Parliamentary elections in Wales

Parliamentary elections in Wales : a view from Brittany

de Yes Breizh
Publié le Dernière mise à jour le

Wales will be holding parliamentary elections on 6th May 2021.

Etholiad Senedd Cymru, 2021 – 2021 Senedd election
This is the first legislative election to be held by our Welsh neighbours and cousins since the National Assembly of Wales became the Welsh Parliament.

The sixty seats in Senedd Cymru are currently distributed as follows.
29 for the Socialists / Labour of Mark Drakeford, the First Minister.
12 for the Independence-supporting Plaid Cymru of Adam Price.
11 for the Conservatives of Andrew Davies.
The eight other seats are divided between the English nationalists of UK with seven and the Liberal Democrats.

Welsh Labour / Llafur Cymru.

These are Socialists who report to the United Kingdom Labour Party whose head office is in London, 250 kilometres east of Wales. These « socialists » support a certain level of devolution while #AtTheSameTime remain highly attached to the United Kingdom. In fact, they’re Unionists. They’re a little like the French Socialists who through the machinations of Loïg Chesnais-Girard, still hold the Brittany administrative Region.
Since 1999, the head of the Welsh government has always been a Socialist who reports to London.
Mark Drakeford is the leader of Llafur Cymru / Welsh Labour in Wales and its First Minister. While he swears allegiance to his London managers, Mark Drakeford is still less dependent on it that his Breton counterpart is to his own central government.

Élections législatives au Pays de Galles

Mark Drakeford, the socialist First Minister of an autonomous Wales and Loïg Chesnais-Girard, the socialist President of an administrative region made up of four of the five départements of Brittany and completely dependent on central government in Paris

Plaid Cymru.

Pronounced « plyde kemri« .
It has been the Welsh Nationalist Party since 1925. The National Party of Wales, Plaid Cymru, only won its first seat in the London parliament in 1966. Plaid Cymru openly campaigns for Welsh independence, just like its neighbour to the north the SNP, the Scottish National Party.
In addition, Plaid Cymru is a member of the European Free Alliance, which brings together several regional and separatist movements across Europe. The members of this alliance include the SNP, the Scottish National Party, Mebyon Kernow from Cornwall and the UDB Union Démocratique Bretonne from Brittany.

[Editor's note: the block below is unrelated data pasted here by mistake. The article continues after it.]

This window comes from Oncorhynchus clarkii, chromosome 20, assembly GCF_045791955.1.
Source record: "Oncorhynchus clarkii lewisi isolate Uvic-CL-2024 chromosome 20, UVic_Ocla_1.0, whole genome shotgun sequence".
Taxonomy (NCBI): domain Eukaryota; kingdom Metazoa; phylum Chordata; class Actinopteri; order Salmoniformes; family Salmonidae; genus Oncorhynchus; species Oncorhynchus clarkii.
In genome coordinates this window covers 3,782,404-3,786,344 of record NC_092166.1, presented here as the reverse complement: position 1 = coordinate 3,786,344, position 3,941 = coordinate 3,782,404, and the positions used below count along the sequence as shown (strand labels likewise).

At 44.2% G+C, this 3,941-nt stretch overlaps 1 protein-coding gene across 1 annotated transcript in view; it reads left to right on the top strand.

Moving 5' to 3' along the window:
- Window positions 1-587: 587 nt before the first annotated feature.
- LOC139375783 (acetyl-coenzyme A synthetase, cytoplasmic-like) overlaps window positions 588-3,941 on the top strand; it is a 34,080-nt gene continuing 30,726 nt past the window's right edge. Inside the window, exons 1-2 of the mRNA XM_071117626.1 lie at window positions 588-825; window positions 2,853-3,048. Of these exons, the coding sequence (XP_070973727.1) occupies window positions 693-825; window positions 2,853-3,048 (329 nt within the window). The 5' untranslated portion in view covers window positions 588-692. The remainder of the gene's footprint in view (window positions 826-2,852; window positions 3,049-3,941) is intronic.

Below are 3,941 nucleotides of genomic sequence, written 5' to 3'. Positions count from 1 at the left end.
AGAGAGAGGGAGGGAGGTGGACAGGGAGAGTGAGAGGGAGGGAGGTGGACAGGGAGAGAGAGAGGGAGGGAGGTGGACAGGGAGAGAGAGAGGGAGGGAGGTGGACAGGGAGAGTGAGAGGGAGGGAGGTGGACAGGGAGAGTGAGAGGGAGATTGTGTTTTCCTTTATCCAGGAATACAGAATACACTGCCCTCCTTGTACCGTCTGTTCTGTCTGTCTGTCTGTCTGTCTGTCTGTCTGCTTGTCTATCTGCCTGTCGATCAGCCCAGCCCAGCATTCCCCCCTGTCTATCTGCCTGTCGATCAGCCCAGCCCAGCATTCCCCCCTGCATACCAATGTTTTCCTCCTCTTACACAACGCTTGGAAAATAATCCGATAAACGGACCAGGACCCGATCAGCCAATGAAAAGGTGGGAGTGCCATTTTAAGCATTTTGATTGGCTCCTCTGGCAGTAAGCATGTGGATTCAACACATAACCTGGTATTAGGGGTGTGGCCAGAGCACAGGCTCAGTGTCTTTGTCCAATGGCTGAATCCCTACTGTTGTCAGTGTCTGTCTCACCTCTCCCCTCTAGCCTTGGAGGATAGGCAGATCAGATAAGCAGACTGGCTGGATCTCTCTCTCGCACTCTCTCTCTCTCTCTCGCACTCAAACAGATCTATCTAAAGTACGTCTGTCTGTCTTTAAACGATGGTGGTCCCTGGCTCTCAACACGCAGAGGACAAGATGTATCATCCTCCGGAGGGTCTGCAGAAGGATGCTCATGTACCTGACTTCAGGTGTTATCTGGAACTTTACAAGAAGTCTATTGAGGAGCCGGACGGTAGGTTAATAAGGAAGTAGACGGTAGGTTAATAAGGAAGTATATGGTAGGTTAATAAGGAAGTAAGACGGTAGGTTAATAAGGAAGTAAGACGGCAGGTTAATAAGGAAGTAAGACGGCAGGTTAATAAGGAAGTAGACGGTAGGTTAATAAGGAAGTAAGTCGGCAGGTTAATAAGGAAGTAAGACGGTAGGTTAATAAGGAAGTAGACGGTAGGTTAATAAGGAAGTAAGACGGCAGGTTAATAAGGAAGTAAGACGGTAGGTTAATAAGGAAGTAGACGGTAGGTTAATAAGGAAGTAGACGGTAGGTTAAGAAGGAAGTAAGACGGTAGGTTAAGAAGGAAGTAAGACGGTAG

Élections législatives au Pays de Galles

Plaid Cymru – Party of Wales

The Welsh Conservatives / Ceidwadwyr Cymreig.

They are the Conservative wing of the United Kingdom Conservative Party, which is also based outside Wales. This Welsh « branch office » of the English centre-right party believes in maintaining the unity of the United Kingdom at all costs.
Here we can see a certain similarity between the political situation in Wales and in Brittany. These are unionist subsidiaries of so-called « national » political parties who come out to the « provinces » to explain to the people that they need to keep meekly obeying central government and give up everything which makes them different.


In 1999, Wales achieved a certain level of autonomy from the British central government in London. Until 2006, this Cynulliad Cenedlaethol Cymru (the National Assembly for Wales) only had regulatory authority. Then, from 2011 in particular, the Welsh began to be able to draft their own laws. In particular, they were able to legislate in the following areas: heritage and culture, health, education, tourism, transport, agriculture and others.

In 2014, the Wales Act 2014 gave the National Assembly for Wales the power to collect certain taxes directly. Finally, the Wales Act 2020 or the Senedd and elections law transformed the National Assembly into Senedd Cymru (Welsh Parliament).
In Wales, the term used to talk about autonomy is « devolution« . This is a term which is defined as: « The transfer or transmission of a property or right from one person to another« .

Towards independence for Wales

For several years now, the idea that Wales could become independent has been gaining ground in Welsh public opinion. Like everywhere in Europe, stateless nations who are dependent on central governments which are too far away from them are organising to achieve their independence. We think of course of Scotland, which is close to Wales. We also think of Catalonia, the Faeroe Islands, Corsica and many other regions across Europe.
Since 2013, several opinion polls have shown this trend.
From 10% and 12% in favour of Welsh independence according to YouGov surveys in 2013 and 2014, support has continued to grow. The latest surveys in 2020 and 2021 show between 22 and 26% of people in favour, according to polling organisations.

What about Brittany?

Also in 2013, a, IFOP opinion poll for the Ouest France group’s Bretons Magazine confirmed that 18% of Bretons were « completely » and « quite favourable to independence for Brittany« . This was around six points higher than the Welsh the same year. Since then, there have been no more opinion polls on this subject in our country. For central government, not all truths should be heard.
Generally, the political system is the same. One the one hand, you have branches of political parties who depend on London over there and on Paris over here. On the other, you have one or more movements that are solidly in place, without any allegiance to central authorities.
In Brittany, they are more in favour of autonomy while in Wales they are more nationalist.

Yes Breizh

Yes Cymru

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